Briefly stated the facts giving rise to the question are these. M/s Scientific Engineering House (P) Ltd. (hereinafter called the assessee) manufactures scientific instruments and apparatus like Dumpy levellers, levelling staves, prismatic compass, etc. It entered into two separate collaboration agreements, one dated 15th March 1961 and the other dated 31st March 706 1961 with M/s Metrimpex Hungarian Trading Company, Budapest for undertaking the manufacture of microscopes and theodolites, under which the said foreign collaborator, in consideration of payment of Rs. 80,000 each (Rs. 1,60,000 under both the agreements together), agreed to supply to the assessee all the technical know-how required for the manufacture of these instruments. The object of both the agreements was to enable the assessee to manufacture the said instruments of certain specifications and the assessee thereunder acquired the right to manufacture in India under its own trade mark and name but under the licence MOM Hungary - of the foreign supplier the said instruments and the right to sell the same in India. To enable the assessee to manufacture these instruments in India in the manner just indicated the foreign collaborator, inter alia, agreed to render 'documentation service' by supplying to the assessee an uptodate and correct complete set each of the five types of documents (such as manufacturing drawings, processing documents, designs, charts, plans and other literature more specifically detailed in clause 3 of the agreements). There was also a provision enjoining the foreign collaborator to render training and imparting of knowledge of the know-how technique of manufacturing these instruments. Pursuant to the agreements the assessee made full payment of Rs. 1,60,000 (Rs. 80,000 under each of the agreements) to the foreign collaborator and the latter rendered 'documentation service' by supplying complete sets of all the documents including designs, drawings, charts, plans and other literature as per clause 3. The sum of Rs. 1,60,000 was debited by the assessee under the head 'Library'.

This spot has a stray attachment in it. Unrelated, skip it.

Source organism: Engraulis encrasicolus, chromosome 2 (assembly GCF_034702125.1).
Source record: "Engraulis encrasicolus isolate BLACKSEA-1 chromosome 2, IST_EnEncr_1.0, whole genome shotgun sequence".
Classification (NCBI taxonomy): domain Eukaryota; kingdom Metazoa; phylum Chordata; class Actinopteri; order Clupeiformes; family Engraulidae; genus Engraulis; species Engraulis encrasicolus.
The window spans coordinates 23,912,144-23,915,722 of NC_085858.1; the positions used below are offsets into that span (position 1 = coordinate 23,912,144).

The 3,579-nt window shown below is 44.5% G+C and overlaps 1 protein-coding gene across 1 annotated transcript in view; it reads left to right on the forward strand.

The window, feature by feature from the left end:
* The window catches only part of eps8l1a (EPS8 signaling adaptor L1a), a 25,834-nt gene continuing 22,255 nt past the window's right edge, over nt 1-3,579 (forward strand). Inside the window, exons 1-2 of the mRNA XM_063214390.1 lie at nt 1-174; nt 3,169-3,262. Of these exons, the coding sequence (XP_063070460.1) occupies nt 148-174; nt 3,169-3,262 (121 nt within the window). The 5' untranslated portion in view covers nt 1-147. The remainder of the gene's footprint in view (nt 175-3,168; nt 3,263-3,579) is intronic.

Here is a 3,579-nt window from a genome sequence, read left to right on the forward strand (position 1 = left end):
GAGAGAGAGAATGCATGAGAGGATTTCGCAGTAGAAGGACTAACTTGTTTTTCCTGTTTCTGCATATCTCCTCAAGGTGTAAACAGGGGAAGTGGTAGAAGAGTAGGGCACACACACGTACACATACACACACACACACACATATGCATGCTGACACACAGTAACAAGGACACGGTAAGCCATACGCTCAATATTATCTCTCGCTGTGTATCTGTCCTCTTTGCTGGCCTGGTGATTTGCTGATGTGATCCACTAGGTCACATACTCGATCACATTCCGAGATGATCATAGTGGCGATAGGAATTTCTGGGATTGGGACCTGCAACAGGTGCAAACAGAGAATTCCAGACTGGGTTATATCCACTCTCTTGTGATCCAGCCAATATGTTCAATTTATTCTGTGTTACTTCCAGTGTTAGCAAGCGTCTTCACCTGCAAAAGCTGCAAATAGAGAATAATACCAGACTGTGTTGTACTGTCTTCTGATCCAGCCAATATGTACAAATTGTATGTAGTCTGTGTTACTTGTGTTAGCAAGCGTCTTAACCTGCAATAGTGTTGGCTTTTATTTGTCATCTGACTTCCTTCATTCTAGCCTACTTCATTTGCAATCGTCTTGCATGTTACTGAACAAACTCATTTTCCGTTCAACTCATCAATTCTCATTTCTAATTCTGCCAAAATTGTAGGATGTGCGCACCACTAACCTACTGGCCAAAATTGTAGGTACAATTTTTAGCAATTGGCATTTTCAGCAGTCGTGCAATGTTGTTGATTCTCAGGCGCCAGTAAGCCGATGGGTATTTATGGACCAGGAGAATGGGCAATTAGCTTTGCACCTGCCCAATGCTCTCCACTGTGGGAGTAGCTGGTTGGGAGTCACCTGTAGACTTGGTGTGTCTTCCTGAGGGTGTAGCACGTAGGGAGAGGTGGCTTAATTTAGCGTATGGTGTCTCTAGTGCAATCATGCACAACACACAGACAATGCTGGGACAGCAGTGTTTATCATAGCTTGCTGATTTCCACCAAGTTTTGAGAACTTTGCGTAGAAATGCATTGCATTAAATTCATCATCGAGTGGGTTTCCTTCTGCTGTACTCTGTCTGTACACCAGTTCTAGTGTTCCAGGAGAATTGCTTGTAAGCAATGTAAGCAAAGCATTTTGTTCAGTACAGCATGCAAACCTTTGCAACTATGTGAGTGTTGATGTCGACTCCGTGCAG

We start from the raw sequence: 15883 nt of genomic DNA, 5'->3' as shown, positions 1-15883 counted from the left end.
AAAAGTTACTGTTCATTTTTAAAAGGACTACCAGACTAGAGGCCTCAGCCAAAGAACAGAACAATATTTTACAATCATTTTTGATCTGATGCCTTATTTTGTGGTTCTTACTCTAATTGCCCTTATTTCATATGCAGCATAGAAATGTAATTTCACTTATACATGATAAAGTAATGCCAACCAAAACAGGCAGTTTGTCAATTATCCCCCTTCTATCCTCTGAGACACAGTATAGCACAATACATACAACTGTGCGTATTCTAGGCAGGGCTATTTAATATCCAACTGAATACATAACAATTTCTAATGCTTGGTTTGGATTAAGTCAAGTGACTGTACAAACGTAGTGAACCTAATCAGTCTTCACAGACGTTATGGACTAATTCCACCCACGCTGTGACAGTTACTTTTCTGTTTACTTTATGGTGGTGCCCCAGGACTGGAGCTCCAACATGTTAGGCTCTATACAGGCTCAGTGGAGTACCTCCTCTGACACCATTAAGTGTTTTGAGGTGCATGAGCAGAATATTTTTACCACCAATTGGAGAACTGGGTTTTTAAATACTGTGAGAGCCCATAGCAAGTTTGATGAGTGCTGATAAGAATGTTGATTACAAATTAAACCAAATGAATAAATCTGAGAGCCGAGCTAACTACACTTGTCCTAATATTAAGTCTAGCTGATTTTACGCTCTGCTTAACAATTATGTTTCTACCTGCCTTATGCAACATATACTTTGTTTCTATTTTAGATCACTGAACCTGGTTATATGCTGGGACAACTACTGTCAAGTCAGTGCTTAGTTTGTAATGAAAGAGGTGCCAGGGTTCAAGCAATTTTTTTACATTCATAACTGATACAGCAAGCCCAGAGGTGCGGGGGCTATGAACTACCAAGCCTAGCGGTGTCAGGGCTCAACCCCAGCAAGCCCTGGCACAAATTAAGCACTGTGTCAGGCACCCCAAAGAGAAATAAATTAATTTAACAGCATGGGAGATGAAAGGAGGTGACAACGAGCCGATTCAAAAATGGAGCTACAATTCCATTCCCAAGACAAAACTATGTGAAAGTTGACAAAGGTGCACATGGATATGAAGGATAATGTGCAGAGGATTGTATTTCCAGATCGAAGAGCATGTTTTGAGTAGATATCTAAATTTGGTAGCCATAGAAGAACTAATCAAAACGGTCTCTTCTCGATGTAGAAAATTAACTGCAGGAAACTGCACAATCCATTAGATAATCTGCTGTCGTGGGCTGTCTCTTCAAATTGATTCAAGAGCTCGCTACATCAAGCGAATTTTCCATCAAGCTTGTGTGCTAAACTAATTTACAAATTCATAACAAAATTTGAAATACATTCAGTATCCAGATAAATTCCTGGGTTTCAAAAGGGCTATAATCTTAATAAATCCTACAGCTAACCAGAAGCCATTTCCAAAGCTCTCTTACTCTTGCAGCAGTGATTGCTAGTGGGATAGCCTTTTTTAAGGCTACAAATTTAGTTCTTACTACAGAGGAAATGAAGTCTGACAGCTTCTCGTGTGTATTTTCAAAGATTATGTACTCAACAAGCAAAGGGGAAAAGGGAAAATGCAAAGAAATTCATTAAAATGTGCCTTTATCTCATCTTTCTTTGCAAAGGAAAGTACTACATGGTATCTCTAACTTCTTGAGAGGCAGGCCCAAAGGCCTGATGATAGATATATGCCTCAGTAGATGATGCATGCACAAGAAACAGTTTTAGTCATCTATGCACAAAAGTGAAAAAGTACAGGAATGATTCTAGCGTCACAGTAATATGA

For the assessment year 1966-67 for which relevant accounting year ended on 30th September 1965 the assessee claimed a sum of Rs. 12,000 by way of depreciation on 'Library'. Such depreciation was claimed on the ground that the payment of Rs. 1,60,000 had been made really for the outright purchase of designs drawings, charts and o her literature which were voluminous occupying almirah-full of storage space and these collectively constituted the pages of a book and the assessee had claimed depreciation at the appropriate rate. The Income-Tax Officer held that the sum of Rs. 1,60,000 did not represent the value of books purchased by the assessee but represented the price paid for acquiring the technical know-how which amounted to capital expenditure but since no tangible or depreciable asset was brought into existence no depreciation allowance could be claimed- On appeal preferred by the assessee, however, the Appellate Assistant Commissioner held that what the assessee has done 707 was to make an outright purchase of certain specimen drawings, charts, plans, etc. On special papers, that these documents when collected together constituted a book on which depreciation, as in the case of plant and machinery, would, at the appropriate rate be allowable and he directed the Income Tax Officer to allow the depreciation claimed. In the further appeal preferred by the Department the Tribunal took the view that clauses 2,3,4,5 and 10 of the agreements did not lend support to the stand taken by the assessee that payments (Rs. 80,000 each) had been made mainly for the supply of designs, drawings, charts, etc., that the services to be rendered by the foreign collaborator covered a wide field and that the supply of designs drawings, charts, etc. was incidental and only in furtherance of other services which the foreign collaborator was expected to render. It further took the view that since the supply of designs, drawings, charts, etc. was only incidental and the payment of Rs. 1,60,000 could not entirely be held to represent the purchase price of those documents it was unnecessary for them to go into the question whether the said documents fell within the meaning of the expression 'books' and whether depreciation was, therefore, admissible thereon. The Tribunal, however, held that the agreements showed that some of the services which the foreign collaborator was required to render to the assessee were on revenue account (as, for example, the provision which required the foreign collaborator to depute their experts to correct any flaws or irregularities that might be encountered in the course of production) and that therefore the payment of Rs. 1,60,000 was partly on capital account and partly on revenue account. As the appeal was by the Department and not by' the assessee and the Department could not be in a worse position then what it was when it came up in appeal, the Tribunal held that even if it were to hold that the part of the payment was allowable as revenue expenditure the allowance could not exceed Rs. 12,000 being the deduction allowed by the Appellate Assistant Commissioner. In other words the Tribunal confirmed the deduction of Rs. 12,000 not as depreciation allowance but as revenue expenditure and in this manner it confirmed the order of the Appellate Assistant Commissioner. G Both the assessee and the revenue sought a reference to the High Court. In the reference applications preferred by each before the Tribunal the assessee urged a two-fold contentions : (a) that the assessee was entitled to claim depreciation at the rate applicable to library (books) on the entire sum of Rs. 1,60,000 paid to the foreign collaborator; and (b) that the Tribunal ought to have given a specific finding as to what would 708 be the amount representing the capital expenditure which was entitled to depreciation, and the assessee sought to raise appropriate questions covering these contentions. On the other hand the revenue urged two contentions: (1) that having come to the conclusion that the payment of Rs. 1,60,000 did not bring into existence any depreciable asset the Tribunal ought to have allowed its appeals fully and no relief could be granted to the assessee; and (ll) that the Tribunal was not justified in allowing the sum of Rs. 12,000 as revenue expenditure while disposing of its appeal particularly when no point was urged before lt that the same was an item of revenue expenditure and sought to raise proper questions covering these contentions. The Tribunal, however, referred the following question as appropriately arising from its order to the High Court: